What is key is that structural growth comparisons under IFRS 17 will be easier to make across companies and regions, without the need for additional disclosure like EV and/or company-specific metrics (which have increasingly become the norm).
Life insurance companies have been notoriously difficult to analyse on a consistent basis across regions due to the difficulties associated with the IFRS 4 income statement. Unlike global banks, there is no global standard that allows investors to easily apply high-level comparative screening of companies across different countries. Investors have hence been forced to expend additional effort simply to determine whether a life insurance company is deserving of deeper analysis prior to portfolio inclusion.
It is our opinion that the complexity in analysing life insurance companies, difficulty in forecasting results and the additional effort required to make an investment decision has resulted in a sustained rating discount on these counters relative to other financial stocks, like banks.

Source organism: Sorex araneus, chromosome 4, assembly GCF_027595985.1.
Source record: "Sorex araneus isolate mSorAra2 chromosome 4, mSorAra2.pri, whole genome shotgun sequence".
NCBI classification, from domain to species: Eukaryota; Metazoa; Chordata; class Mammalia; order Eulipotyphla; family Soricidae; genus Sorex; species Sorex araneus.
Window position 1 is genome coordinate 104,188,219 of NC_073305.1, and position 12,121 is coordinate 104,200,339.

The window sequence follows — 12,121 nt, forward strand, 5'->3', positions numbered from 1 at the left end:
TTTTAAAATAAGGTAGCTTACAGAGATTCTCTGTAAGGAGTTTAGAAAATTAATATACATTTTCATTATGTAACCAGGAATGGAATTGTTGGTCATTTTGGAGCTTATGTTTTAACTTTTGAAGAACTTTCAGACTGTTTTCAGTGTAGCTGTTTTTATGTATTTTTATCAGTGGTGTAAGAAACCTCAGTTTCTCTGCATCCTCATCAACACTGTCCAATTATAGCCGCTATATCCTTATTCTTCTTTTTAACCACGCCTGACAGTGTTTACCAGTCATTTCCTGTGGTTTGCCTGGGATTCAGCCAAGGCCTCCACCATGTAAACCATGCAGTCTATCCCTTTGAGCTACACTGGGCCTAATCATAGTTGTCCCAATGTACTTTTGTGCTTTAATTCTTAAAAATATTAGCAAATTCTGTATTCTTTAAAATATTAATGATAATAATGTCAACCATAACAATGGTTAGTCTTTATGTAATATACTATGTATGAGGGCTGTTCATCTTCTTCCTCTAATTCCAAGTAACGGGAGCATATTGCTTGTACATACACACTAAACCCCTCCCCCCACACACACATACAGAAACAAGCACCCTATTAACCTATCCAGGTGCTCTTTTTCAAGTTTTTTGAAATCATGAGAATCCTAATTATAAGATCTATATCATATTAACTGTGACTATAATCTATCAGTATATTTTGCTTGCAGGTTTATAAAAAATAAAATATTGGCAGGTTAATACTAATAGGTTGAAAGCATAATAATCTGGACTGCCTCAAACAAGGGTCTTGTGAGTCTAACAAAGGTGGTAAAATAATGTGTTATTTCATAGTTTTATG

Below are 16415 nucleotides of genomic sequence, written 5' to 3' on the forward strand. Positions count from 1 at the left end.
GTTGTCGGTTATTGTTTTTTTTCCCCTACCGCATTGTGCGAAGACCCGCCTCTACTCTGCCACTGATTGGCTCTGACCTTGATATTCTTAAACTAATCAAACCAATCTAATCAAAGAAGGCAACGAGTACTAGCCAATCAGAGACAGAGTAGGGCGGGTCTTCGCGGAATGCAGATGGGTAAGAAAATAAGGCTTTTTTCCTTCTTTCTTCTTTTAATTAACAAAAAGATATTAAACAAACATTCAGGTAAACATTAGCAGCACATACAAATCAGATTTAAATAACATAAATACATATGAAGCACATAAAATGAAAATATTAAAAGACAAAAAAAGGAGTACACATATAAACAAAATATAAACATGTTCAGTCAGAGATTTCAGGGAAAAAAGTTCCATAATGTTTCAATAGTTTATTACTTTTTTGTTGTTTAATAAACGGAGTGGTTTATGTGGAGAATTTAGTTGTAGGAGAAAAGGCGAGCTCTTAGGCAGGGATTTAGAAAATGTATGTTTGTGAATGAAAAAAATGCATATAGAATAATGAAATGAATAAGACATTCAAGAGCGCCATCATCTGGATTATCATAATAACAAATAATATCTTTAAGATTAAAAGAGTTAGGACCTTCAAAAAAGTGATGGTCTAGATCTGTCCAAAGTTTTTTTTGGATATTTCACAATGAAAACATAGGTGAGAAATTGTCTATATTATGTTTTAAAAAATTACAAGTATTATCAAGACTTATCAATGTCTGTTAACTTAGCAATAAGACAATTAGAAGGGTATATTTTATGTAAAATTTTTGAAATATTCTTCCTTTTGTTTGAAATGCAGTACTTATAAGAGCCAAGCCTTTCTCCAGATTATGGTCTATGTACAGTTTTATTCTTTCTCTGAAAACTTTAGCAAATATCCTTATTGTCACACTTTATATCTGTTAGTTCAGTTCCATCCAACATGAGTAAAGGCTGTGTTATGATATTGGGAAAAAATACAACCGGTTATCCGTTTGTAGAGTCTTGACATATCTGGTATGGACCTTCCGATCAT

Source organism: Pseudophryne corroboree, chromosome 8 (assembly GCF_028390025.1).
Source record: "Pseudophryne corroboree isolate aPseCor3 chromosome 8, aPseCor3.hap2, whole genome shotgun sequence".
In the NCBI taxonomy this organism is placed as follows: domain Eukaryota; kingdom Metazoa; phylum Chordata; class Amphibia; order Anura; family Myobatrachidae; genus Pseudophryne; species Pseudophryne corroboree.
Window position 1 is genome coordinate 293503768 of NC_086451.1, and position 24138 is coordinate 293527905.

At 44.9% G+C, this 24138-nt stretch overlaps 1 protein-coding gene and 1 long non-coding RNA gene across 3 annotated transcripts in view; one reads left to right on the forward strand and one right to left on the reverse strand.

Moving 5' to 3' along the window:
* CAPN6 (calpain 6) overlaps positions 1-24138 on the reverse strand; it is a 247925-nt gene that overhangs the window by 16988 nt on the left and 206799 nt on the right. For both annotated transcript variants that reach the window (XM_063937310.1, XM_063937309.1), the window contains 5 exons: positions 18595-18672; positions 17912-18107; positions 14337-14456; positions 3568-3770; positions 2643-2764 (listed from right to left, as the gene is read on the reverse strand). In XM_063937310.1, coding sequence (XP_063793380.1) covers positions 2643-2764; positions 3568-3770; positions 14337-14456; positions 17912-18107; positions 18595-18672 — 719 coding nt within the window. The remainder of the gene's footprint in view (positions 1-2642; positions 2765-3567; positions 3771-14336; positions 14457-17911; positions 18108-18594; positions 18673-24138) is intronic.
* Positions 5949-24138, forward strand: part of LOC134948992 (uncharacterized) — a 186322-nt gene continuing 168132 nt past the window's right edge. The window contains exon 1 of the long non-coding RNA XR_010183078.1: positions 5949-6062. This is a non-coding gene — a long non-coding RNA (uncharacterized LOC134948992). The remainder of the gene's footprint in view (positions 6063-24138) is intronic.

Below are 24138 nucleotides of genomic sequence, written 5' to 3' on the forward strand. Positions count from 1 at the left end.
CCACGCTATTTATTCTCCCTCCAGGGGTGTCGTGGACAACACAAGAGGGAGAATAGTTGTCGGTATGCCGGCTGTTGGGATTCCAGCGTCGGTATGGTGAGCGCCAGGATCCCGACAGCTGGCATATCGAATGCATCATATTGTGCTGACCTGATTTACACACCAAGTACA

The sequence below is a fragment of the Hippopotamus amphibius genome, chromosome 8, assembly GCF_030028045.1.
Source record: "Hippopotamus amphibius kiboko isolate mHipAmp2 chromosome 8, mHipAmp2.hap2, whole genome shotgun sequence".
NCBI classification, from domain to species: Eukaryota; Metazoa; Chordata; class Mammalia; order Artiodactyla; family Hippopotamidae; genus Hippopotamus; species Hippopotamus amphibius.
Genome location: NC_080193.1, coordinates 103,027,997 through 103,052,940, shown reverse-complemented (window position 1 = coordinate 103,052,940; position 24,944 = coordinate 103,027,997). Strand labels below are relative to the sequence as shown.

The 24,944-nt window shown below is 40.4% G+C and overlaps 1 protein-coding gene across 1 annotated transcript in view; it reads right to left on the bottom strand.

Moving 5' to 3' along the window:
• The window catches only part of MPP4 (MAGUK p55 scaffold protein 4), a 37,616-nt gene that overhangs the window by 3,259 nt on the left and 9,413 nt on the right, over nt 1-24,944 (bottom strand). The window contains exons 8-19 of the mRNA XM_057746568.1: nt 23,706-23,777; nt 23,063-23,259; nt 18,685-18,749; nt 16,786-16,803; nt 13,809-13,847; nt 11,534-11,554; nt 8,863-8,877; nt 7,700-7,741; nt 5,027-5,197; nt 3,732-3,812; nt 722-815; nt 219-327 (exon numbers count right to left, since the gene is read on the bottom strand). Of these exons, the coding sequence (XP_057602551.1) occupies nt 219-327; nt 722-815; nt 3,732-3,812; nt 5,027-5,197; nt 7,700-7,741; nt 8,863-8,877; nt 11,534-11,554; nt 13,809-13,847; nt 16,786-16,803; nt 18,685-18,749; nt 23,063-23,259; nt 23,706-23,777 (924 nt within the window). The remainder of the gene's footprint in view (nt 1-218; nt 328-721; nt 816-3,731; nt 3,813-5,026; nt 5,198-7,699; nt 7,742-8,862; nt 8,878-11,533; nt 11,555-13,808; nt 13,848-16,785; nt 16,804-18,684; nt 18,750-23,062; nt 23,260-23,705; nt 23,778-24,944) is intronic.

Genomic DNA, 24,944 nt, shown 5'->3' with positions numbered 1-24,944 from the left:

We believe that IFRS 17 may offer a solution to this discount by introducing the information set and tools to allow for a global standard, empowering investors to more readily screen and analyse such companies. This global standard, once developed and adopted, could increase interest in life insurance companies and expose them to new and growing pools of capital.
However, for individual companies to participate in this potential upside, it is important to embrace the new standard and be party to its development. Many companies may be comfortable in their historical way of dealing with investors, which includes a great level of education on how they specifically operate (and their unique company-specific disclosures). These companies may be better served by embracing IFRS 17 and amending their disclosures and investor communications, having the end-goal of a global standard in mind.